In December, environmentalists and climate change activists gathered to protest a particularly objectionable Bureau of Land Management (BLM) oil & gas lease sale.
Under the Trump administration policy of “energy dominance,” the U.S. Department of the Interior is fast-tracking oil and gas leasing on federal public lands using online auctions and new rules designed to eliminate environmental review and prevent public input.
The December 2018 lease sale was particularly bad news. Outgoing Interior Secretary Ryan Zinke reduced the public comment period from the usual 30 days to just 10 days. Many protested parcels were leased for development, including land within 10 miles of Arches and Canyonlands National Parks, land near Bears Ears and Hovenweep National Monuments, and parcels near the White River and the Green River in Labyrinth Canyon.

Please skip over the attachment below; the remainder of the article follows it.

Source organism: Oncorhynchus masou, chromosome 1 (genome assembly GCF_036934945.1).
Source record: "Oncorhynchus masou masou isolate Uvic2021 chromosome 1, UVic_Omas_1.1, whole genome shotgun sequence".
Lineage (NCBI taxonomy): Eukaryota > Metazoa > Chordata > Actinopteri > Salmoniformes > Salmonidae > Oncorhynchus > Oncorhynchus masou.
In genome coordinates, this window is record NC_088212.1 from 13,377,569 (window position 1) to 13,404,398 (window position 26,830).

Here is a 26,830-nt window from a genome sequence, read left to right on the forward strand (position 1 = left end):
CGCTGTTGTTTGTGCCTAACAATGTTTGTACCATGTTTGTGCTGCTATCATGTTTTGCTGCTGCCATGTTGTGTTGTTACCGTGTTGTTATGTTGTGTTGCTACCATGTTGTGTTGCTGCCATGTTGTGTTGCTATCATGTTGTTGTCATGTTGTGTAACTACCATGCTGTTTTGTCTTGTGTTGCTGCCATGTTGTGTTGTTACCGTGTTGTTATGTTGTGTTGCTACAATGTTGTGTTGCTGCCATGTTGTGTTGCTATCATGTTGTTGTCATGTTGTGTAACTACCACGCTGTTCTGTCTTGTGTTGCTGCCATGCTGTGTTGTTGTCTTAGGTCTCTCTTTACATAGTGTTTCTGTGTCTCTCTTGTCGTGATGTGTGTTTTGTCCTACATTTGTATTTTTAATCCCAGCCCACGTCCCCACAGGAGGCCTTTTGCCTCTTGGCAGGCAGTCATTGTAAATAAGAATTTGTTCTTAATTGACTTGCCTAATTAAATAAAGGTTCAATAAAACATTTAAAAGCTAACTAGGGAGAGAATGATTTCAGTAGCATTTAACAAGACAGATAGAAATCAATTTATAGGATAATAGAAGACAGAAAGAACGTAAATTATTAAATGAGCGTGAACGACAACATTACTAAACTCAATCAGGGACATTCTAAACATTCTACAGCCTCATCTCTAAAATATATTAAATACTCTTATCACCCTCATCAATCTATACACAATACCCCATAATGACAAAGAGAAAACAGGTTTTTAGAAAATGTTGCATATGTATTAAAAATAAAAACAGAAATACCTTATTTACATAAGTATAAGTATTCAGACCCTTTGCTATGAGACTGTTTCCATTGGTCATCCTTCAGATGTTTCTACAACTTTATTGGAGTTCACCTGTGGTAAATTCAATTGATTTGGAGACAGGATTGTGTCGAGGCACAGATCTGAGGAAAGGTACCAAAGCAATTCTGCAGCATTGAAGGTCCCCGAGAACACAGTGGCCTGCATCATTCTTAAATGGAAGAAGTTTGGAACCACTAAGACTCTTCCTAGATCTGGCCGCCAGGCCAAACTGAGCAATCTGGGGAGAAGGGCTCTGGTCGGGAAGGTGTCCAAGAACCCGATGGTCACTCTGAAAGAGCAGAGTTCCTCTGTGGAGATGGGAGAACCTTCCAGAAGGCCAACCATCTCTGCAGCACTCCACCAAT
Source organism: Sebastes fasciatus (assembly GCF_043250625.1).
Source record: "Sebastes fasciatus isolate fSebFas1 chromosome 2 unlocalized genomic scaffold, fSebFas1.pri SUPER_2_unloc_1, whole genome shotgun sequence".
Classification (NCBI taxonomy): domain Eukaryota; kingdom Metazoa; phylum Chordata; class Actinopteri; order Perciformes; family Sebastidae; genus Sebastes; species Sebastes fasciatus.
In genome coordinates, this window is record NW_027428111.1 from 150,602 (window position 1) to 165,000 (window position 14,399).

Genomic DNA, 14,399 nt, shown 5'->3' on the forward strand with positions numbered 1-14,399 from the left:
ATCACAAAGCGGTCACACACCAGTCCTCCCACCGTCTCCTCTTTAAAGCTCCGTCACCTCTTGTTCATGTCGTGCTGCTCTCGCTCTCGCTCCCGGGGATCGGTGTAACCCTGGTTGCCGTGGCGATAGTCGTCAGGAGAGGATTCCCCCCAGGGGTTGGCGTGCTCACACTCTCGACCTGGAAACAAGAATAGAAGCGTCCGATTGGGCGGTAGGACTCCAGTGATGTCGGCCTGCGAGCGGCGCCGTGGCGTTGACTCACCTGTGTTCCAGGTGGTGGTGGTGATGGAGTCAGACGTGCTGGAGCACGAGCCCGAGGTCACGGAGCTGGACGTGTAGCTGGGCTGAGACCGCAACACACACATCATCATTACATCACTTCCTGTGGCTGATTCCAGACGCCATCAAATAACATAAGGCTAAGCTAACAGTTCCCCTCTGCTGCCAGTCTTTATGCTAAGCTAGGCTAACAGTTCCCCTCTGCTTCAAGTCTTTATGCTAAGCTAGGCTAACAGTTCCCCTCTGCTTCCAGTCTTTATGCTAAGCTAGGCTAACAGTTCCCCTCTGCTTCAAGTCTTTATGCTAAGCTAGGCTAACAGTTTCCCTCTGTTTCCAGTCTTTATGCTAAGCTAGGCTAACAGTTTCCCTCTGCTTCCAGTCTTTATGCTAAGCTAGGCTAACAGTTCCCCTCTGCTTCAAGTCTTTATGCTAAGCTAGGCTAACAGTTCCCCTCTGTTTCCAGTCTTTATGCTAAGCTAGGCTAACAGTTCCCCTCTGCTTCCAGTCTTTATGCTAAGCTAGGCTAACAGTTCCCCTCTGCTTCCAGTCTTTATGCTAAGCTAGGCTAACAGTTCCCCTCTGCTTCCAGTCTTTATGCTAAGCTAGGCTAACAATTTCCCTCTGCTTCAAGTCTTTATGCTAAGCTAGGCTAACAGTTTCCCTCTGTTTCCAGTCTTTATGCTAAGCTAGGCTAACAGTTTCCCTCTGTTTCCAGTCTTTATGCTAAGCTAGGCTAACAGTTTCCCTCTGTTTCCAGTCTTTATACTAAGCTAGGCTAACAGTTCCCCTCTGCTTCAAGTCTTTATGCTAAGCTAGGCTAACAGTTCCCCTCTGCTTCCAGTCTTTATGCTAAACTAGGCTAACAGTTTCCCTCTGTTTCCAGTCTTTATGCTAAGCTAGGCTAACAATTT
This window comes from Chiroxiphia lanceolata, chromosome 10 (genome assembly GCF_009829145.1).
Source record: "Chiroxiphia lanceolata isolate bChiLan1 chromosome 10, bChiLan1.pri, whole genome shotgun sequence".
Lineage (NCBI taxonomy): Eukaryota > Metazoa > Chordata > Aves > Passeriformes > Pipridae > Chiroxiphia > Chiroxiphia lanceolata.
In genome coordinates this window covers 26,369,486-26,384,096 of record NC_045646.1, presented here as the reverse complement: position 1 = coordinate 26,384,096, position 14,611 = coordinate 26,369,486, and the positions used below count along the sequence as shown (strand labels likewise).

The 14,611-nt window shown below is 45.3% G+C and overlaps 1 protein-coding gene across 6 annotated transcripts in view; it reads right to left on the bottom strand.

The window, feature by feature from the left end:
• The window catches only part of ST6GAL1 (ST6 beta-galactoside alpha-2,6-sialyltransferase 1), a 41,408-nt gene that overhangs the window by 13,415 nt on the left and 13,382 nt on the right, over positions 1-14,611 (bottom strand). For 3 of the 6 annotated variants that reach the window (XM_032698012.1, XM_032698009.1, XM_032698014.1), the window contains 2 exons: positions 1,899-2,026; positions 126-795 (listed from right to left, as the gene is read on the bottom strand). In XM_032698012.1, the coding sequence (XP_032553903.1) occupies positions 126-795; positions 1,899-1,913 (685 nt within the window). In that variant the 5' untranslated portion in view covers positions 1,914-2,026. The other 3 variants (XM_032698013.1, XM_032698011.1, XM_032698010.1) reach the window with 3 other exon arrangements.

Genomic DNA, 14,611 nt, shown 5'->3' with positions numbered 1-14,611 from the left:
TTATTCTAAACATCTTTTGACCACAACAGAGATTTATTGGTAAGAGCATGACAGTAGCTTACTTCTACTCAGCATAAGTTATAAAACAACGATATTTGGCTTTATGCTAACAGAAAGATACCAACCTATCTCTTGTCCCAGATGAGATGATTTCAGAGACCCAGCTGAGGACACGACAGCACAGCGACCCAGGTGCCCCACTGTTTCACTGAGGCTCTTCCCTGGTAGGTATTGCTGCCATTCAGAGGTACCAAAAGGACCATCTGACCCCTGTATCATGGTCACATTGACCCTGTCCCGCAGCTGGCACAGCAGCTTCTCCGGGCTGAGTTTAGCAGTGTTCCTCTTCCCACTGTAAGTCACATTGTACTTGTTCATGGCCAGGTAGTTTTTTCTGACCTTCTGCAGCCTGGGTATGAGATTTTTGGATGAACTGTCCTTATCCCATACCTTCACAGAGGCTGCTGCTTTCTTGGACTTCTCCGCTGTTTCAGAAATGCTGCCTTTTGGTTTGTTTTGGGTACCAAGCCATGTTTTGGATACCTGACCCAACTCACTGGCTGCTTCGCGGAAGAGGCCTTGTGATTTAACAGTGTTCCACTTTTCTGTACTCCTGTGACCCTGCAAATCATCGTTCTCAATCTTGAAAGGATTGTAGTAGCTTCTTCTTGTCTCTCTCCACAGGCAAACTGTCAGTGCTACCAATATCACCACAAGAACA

While BLM boasts about how much money the lease sale brought in, in fact there is already a glut of undeveloped leases in Utah and many parcels were sold much too cheaply. In 2018 alone, BLM leased more than 420,000 acres of Utah public lands for industrial development. Although this development won’t happen all at once, stockpiled oil and gas leases constitute a time bomb that could be ignited by high oil prices.
Groups protesting under-regulated leasing include Southern Utah Wilderness Alliance, Utah Chapter of the Sierra Club, Center for Biological Diversity and Wasatch Rising Tide.